THE chaotic life of fallen football idol Paul Gascoigne continued yesterday when his court appearance on a drinkdriving charge descended into farce.

First, his solicitor withdrew after magistrates refused to adjourn the case, leaving the former England midfielder to conduct his own defence.

When the hearing resumed after lunch, during which the former England star signed autographs, magistrates said there was no longer enough time to hear the trial. After four hours of legal wrangling it was felt that proceedings should be adjourned – whereupon Gazza’s solicitor, Stephen Andrews, reappeared to say he would be representing Gascoigne when the trial gets under way next month.

But chairman of the bench Nigel Tapley warned the former Newcastle, Middlesbrough and Tottenham star that if he failed to appear next time without legal representation the case would proceed regardless.

Gascoigne is accused of driving a Ford Transit van while more than four times the drink-drive limit on February 7 at Leeming Bar, North Yorkshire.

Northallerton Magistrates’ Court was told he had 467 milligrams of alcohol in 100 millilitres of urine. The legal limit is 107. He denies the charge and has also pleaded not guilty to driving without insurance.

Yesterday morning his solicitor Mr Andrews asked the magistrates for a further adjournment for the trial – which was originally listed for July this year – on the grounds that he had only met his client that morning.

He revealed that correspondence from Gascoigne’s former solicitor had not been seen by his client because he had moved from his former home in Jesmond and was now living with his father in Gateshead.

“He has been through a particularly difficult and troubled time and as a result of that he has not been for some period of time staying at that address,” Mr Andrews said.

The court heard that his first solicitor quit the case after claiming not to have heard from Gascoigne.

Mr Andrews said: “I received the court papers on Monday and I do not think I would be doing my client justice if I did not ask for an adjournment.

“He has a very difficult and technical defence and I’m not in a position to produce tangible evidence or concoct a defence to go ahead on this basis.”

However, Mr Tapley refused the submission saying: “We can’t go on having excuse after excuse being put to the court.”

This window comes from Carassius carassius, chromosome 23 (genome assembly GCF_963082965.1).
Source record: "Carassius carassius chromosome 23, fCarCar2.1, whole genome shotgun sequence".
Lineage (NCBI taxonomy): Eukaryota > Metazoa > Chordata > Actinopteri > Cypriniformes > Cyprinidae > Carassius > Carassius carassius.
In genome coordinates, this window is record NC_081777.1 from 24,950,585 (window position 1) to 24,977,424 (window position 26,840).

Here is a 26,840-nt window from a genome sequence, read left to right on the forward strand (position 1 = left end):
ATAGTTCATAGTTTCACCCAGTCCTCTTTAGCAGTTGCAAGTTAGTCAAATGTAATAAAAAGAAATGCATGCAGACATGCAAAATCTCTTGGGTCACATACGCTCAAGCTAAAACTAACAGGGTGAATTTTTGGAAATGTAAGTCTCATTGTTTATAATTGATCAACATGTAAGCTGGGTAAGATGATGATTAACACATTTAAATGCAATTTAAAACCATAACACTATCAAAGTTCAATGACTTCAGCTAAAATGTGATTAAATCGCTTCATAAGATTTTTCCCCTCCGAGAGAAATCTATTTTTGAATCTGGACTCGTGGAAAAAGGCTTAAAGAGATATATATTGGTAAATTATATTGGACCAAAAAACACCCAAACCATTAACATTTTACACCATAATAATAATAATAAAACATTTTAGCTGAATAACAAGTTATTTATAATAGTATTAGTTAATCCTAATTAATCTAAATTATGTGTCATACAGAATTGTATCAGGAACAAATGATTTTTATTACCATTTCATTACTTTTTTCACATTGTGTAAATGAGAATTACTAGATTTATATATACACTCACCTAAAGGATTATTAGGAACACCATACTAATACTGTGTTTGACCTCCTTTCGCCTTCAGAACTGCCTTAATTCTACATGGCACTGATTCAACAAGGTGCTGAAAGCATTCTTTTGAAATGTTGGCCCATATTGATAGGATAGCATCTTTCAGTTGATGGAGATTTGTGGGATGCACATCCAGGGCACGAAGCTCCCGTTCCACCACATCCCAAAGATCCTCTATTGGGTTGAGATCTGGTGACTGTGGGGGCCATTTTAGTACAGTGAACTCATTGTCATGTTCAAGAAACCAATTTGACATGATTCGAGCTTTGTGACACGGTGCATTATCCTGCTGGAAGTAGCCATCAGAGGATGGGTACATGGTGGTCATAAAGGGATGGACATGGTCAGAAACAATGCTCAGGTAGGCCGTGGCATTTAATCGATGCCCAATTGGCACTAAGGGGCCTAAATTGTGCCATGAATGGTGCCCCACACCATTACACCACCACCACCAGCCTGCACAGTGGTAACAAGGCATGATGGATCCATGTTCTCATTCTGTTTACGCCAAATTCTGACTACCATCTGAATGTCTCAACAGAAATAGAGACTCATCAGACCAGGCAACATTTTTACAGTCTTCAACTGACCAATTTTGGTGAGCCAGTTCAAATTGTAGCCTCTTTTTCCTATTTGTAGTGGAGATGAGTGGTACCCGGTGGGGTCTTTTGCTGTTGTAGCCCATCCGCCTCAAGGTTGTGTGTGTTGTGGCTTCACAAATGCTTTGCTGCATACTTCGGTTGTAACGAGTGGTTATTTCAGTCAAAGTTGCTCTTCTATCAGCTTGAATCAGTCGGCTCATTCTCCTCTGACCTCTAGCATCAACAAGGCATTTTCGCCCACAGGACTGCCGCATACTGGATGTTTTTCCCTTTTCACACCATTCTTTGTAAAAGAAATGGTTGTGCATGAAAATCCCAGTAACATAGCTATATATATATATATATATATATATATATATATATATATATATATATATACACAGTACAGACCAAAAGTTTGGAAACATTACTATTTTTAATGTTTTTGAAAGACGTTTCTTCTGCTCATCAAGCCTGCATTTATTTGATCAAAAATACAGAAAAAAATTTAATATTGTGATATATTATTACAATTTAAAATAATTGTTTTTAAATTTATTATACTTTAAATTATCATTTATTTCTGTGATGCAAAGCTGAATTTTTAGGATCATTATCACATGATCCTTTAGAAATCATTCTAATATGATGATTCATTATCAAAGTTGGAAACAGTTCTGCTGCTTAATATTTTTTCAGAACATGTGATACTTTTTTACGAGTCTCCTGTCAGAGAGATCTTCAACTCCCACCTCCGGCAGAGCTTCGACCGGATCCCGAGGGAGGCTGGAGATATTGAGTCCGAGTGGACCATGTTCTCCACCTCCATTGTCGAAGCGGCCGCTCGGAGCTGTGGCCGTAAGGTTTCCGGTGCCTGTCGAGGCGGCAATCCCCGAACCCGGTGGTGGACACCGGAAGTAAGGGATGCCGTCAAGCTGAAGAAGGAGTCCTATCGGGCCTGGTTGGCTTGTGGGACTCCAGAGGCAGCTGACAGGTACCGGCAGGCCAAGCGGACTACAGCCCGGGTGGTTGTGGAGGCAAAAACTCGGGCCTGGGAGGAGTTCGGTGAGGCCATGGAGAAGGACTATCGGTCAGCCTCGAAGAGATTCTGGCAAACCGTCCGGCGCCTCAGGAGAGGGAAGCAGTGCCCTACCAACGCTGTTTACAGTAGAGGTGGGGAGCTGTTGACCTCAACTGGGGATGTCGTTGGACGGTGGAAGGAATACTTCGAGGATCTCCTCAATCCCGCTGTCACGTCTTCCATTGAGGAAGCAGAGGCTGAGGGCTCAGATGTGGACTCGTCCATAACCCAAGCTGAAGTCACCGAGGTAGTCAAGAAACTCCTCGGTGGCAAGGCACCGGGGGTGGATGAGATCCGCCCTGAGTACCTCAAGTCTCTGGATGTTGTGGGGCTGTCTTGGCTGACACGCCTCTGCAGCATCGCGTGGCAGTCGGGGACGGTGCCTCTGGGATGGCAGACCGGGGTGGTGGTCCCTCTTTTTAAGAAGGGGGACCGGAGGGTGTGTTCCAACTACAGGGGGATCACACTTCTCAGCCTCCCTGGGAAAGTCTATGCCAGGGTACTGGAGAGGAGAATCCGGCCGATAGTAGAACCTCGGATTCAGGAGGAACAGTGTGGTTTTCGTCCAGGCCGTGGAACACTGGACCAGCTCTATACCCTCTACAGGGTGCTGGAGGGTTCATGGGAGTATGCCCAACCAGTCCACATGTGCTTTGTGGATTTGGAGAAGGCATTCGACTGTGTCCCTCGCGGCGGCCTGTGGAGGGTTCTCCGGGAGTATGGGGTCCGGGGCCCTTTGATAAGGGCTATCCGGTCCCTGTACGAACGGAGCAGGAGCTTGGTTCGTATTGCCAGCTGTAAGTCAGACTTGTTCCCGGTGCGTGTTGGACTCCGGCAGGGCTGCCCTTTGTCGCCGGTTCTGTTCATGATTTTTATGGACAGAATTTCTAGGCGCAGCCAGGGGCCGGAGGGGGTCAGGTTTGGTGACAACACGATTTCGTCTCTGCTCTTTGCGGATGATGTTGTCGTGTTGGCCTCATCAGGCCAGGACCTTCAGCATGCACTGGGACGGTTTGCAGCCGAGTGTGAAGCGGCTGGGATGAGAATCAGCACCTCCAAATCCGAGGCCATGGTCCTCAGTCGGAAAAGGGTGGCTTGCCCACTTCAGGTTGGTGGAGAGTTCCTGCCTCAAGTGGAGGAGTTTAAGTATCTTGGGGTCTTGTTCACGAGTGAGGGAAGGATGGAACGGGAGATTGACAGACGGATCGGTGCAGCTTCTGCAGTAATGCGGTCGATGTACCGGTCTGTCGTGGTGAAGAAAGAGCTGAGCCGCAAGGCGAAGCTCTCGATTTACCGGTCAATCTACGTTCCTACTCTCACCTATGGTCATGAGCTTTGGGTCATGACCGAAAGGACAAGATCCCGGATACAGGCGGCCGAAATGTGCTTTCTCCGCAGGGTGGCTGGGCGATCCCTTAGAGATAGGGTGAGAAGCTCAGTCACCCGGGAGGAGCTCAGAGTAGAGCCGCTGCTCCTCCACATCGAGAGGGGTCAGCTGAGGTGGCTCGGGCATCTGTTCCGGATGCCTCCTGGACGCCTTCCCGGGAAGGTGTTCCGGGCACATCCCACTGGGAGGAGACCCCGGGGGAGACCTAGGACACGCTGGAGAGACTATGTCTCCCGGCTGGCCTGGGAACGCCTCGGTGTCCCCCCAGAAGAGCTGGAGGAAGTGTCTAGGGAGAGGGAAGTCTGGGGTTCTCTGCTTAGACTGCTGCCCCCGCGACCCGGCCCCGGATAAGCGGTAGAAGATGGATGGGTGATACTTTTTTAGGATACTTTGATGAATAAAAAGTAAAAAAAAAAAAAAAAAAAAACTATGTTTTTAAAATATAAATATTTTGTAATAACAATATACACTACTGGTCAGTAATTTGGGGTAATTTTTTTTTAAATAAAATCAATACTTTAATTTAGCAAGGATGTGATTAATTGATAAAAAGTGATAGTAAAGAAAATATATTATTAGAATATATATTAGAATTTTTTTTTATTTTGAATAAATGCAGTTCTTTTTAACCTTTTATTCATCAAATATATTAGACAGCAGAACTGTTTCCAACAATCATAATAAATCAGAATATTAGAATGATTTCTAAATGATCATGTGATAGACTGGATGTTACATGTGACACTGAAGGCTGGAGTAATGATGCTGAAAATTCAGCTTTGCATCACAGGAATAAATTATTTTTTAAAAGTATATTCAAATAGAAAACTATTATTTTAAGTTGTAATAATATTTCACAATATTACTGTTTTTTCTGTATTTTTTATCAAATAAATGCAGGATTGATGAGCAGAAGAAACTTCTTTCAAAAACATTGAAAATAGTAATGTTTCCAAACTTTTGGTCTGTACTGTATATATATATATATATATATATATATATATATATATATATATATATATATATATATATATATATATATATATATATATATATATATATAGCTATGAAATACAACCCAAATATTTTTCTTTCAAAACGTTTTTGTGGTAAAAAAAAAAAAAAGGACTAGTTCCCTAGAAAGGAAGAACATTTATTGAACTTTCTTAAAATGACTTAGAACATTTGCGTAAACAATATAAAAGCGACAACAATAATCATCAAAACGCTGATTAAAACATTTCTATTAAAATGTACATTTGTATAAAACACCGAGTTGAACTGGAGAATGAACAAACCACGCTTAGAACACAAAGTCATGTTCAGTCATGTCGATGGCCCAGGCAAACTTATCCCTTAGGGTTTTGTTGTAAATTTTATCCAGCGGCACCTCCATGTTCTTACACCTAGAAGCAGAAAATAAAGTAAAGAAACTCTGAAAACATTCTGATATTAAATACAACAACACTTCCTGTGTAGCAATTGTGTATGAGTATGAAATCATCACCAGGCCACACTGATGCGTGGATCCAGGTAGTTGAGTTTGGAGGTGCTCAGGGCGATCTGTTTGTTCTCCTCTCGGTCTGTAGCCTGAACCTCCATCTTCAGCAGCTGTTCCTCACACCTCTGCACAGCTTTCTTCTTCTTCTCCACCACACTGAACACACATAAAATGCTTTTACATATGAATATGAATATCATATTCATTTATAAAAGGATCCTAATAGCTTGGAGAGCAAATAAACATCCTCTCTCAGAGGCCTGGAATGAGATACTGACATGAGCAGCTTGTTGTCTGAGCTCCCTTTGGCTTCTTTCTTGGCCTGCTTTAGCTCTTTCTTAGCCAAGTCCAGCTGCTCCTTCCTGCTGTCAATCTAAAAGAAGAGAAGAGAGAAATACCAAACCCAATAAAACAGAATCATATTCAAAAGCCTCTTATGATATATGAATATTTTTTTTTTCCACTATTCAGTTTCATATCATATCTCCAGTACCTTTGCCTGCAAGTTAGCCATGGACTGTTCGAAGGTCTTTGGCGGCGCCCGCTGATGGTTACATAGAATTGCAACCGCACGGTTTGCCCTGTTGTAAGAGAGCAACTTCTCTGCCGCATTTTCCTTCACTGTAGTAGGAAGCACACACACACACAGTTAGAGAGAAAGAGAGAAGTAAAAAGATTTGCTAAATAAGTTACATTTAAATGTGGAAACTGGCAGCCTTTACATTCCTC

He told Gascoigne: “We feel that you have, for whatever reason, caused the delay and we feel therefore this has to be put a stop to.”

Magistrates said they intended to hear the case, along with that of co-accused Michael Harvey.

Harvey, 41, of Wood Street, Gateshead, is accused of similar offences. He has denied driving a Ford Transit van over the legal limit on February 7, in Leeming Bar, near Bedale, North Yorkshire.

The court was told he had 259 milligrams of alcohol in 100 millilitres of urine. The legal limit is 107 milligrams.

He has also denied driving without insurance and driving while disqualified.

Police were called after the pair, who were returning from a fly fishing trip, called at the Regency Pizza takeaway, in Leeming Bar.

Charles Weidner, representing Harvey, also applied for the case to be adjourned.

He said his client’s case would be prejudiced because Gascoigne was no longer legally represented. His application was also rejected.

However, after resuming the case after lunch, the magistrates were left with no option but to reschedule the trial after being advised there was insufficient time to hear the case – in which Gascoigne would have represented himself.

Mr Andrews then returned to court and said he would represent Gascoigne at the trial – on December 13 and 14.

At the end of the hearing, the chairman told Gascoigne: “If you turn up without legal representation at the next hearing, the trial will start without you.”

A fourth charge was also put to Harvey. He reaffirmed his not guilty pleas to the earlier three charges, but pleaded guilty to being in charge of a motor vehicle when the amount of alcohol in his urine was 259mg in 100ml.